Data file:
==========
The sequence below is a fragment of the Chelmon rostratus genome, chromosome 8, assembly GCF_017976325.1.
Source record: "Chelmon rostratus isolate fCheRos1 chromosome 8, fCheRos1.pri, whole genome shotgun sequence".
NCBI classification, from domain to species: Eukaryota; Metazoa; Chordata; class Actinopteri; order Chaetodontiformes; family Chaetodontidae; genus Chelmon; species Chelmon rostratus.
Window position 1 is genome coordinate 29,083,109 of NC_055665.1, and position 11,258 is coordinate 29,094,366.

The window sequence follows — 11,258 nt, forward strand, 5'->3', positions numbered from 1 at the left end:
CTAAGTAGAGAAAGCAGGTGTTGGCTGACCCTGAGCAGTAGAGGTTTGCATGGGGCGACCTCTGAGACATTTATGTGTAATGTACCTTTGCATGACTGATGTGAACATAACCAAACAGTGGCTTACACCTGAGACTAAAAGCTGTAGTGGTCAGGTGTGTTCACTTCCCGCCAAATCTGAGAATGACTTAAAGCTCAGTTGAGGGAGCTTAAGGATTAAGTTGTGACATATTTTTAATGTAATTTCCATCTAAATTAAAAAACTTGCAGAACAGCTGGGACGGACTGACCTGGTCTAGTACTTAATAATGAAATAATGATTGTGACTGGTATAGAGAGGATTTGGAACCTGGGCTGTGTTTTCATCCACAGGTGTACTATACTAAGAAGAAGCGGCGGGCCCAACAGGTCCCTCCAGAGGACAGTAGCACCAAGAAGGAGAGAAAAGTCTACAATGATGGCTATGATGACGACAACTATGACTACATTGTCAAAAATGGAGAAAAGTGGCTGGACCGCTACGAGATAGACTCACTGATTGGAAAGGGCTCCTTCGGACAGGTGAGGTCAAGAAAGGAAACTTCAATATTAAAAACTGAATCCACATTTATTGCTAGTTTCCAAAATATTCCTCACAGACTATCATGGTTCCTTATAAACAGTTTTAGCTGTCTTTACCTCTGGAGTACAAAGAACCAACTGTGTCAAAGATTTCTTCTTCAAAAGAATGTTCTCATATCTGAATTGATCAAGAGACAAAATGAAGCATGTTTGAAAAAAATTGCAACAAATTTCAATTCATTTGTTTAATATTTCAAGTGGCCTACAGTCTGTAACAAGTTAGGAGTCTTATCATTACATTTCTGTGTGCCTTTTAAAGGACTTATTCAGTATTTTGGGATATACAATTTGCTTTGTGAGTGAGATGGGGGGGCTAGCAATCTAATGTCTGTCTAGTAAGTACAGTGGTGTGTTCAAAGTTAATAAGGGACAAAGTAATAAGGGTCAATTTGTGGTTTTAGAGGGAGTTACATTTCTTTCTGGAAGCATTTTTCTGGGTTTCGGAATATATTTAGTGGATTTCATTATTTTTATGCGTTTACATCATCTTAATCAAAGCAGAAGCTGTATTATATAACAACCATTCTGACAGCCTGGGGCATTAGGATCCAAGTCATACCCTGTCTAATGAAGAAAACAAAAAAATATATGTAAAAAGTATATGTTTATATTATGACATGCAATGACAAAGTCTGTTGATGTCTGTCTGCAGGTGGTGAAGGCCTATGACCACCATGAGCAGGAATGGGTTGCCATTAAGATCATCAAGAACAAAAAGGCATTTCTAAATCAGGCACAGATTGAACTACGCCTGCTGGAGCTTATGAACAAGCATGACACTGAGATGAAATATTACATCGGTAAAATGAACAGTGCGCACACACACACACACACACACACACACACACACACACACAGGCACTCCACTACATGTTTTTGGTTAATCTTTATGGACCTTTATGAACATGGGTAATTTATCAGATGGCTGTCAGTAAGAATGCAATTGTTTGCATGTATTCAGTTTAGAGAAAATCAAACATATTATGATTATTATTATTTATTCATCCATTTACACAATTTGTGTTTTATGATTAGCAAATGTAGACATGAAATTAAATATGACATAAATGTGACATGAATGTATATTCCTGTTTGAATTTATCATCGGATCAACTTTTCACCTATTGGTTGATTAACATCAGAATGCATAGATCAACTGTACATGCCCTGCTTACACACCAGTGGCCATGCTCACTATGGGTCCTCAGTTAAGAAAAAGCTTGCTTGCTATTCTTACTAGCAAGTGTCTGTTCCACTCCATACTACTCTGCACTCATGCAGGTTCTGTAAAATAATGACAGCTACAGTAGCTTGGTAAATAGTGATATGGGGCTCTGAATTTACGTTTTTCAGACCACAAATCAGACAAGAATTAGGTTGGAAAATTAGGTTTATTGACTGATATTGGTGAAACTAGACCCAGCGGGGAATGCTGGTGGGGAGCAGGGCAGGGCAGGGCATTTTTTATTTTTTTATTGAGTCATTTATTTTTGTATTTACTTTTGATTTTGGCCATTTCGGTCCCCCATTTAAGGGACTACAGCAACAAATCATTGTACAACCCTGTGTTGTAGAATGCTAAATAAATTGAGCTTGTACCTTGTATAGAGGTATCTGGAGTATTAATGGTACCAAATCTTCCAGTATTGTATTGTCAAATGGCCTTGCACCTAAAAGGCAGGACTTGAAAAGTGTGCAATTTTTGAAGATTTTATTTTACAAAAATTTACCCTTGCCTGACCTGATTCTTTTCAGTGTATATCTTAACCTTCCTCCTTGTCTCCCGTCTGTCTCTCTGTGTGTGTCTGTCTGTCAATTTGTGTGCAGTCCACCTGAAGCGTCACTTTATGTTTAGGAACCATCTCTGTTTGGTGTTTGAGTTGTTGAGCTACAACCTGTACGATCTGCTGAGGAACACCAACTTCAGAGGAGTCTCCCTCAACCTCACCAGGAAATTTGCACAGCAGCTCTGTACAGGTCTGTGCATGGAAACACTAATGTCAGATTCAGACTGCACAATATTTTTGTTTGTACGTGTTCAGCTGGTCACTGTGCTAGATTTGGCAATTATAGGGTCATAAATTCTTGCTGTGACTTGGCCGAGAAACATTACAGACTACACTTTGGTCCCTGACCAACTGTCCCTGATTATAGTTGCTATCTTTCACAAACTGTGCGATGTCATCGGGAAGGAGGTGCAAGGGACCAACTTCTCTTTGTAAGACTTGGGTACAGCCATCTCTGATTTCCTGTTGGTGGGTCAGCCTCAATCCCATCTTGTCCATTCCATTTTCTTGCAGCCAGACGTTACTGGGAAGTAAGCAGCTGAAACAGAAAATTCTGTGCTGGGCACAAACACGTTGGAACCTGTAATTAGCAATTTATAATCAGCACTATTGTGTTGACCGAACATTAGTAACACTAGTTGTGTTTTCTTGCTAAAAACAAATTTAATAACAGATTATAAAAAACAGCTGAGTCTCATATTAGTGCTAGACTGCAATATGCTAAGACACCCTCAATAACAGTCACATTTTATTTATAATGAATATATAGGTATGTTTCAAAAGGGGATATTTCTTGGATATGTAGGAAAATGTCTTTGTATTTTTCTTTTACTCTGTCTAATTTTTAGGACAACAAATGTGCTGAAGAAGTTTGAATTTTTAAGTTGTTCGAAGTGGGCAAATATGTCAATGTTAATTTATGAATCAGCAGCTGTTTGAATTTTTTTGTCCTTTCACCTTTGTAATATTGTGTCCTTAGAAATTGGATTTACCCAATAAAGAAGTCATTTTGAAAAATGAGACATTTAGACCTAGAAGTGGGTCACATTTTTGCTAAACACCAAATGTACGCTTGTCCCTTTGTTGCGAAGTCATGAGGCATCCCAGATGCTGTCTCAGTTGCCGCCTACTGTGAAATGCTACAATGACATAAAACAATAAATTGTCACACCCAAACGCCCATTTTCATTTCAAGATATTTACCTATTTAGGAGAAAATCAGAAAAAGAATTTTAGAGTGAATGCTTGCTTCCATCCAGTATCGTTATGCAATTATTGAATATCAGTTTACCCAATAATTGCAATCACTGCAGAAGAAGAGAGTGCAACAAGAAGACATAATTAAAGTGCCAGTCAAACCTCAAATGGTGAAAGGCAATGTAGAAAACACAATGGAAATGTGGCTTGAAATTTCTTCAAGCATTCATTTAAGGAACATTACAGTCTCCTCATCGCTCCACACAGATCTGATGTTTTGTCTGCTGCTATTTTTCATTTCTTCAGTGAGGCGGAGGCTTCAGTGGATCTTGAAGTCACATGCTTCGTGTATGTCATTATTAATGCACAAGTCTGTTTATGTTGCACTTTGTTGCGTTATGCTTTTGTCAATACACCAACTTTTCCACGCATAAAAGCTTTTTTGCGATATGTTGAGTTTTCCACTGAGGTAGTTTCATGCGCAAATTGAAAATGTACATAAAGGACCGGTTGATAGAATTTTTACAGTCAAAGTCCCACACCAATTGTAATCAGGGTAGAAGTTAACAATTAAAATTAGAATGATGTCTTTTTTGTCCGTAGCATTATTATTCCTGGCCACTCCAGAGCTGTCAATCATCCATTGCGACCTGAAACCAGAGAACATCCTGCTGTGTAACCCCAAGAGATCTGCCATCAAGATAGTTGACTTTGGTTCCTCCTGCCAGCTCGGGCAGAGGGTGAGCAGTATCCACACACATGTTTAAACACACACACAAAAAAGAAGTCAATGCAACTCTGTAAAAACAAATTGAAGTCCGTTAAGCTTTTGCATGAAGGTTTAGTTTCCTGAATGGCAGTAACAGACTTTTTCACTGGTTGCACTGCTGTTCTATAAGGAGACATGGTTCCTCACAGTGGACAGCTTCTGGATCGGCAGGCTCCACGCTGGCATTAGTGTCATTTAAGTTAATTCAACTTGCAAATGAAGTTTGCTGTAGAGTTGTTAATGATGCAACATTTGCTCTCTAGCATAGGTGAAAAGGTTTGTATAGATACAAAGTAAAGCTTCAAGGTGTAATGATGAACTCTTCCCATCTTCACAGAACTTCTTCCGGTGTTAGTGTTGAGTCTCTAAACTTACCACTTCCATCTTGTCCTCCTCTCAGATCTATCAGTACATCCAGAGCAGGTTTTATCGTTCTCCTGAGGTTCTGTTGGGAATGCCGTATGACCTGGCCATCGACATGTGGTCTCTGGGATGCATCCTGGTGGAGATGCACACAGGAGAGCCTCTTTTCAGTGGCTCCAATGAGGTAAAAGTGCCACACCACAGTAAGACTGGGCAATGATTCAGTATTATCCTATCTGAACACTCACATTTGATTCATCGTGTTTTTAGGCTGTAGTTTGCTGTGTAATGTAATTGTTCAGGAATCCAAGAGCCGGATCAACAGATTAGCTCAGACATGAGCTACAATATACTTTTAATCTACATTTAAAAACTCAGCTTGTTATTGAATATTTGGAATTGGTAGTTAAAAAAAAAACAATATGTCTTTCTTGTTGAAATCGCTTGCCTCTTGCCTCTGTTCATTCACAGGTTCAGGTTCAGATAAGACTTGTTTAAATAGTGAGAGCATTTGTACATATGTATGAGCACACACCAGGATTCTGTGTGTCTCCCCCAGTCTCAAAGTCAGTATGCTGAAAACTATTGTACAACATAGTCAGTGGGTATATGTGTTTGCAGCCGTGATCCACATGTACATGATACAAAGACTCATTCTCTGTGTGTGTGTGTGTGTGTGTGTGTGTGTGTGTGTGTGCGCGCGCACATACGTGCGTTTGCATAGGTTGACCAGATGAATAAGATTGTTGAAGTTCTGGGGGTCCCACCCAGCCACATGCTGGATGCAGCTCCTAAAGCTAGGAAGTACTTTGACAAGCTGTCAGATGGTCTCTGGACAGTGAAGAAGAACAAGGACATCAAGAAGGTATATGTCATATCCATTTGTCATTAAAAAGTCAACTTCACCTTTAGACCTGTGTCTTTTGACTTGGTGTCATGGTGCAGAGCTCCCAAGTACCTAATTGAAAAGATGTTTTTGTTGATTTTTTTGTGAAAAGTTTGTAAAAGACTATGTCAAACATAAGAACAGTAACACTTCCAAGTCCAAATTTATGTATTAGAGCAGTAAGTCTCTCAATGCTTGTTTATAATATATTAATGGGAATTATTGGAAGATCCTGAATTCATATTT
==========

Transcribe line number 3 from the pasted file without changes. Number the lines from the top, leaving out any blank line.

NCBI classification, from domain to species: Eukaryota; Metazoa; Chordata; class Actinopteri; order Chaetodontiformes; family Chaetodontidae; genus Chelmon; species Chelmon rostratus.